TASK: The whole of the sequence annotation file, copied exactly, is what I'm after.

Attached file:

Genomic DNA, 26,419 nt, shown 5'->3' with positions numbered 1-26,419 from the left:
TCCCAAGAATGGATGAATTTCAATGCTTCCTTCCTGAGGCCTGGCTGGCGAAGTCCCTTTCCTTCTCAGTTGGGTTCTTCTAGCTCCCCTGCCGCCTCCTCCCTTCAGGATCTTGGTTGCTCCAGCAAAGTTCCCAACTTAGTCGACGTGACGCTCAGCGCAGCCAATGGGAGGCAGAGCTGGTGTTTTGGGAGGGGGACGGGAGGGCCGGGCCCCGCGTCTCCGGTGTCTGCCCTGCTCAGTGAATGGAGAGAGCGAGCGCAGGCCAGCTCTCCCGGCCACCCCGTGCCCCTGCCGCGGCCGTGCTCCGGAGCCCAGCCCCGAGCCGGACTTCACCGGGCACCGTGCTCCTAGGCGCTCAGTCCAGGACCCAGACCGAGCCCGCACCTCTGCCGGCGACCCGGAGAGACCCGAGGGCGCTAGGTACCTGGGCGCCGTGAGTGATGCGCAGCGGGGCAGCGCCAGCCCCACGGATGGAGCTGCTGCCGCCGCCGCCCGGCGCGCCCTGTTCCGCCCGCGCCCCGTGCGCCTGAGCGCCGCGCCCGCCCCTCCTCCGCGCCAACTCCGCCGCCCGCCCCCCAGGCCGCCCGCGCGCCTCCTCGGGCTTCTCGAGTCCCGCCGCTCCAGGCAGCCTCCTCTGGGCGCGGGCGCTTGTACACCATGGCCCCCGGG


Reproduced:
Genomic DNA, 26,419 nt, shown 5'->3' with positions numbered 1-26,419 from the left:
TCCCAAGAATGGATGAATTTCAATGCTTCCTTCCTGAGGCCTGGCTGGCGAAGTCCCTTTCCTTCTCAGTTGGGTTCTTCTAGCTCCCCTGCCGCCTCCTCCCTTCAGGATCTTGGTTGCTCCAGCAAAGTTCCCAACTTAGTCGACGTGACGCTCAGCGCAGCCAATGGGAGGCAGAGCTGGTGTTTTGGGAGGGGGACGGGAGGGCCGGGCCCCGCGTCTCCGGTGTCTGCCCTGCTCAGTGAATGGAGAGAGCGAGCGCAGGCCAGCTCTCCCGGCCACCCCGTGCCCCTGCCGCGGCCGTGCTCCGGAGCCCAGCCCCGAGCCGGACTTCACCGGGCACCGTGCTCCTAGGCGCTCAGTCCAGGACCCAGACCGAGCCCGCACCTCTGCCGGCGACCCGGAGAGACCCGAGGGCGCTAGGTACCTGGGCGCCGTGAGTGATGCGCAGCGGGGCAGCGCCAGCCCCACGGATGGAGCTGCTGCCGCCGCCGCCCGGCGCGCCCTGTTCCGCCCGCGCCCCGTGCGCCTGAGCGCCGCGCCCGCCCCTCCTCCGCGCCAACTCCGCCGCCCGCCCCCCAGGCCGCCCGCGCGCCTCCTCGGGCTTCTCGAGTCCCGCCGCTCCAGGCAGCCTCCTCTGGGCGCGGGCGCTTGTACACCATGGCCCCCGGG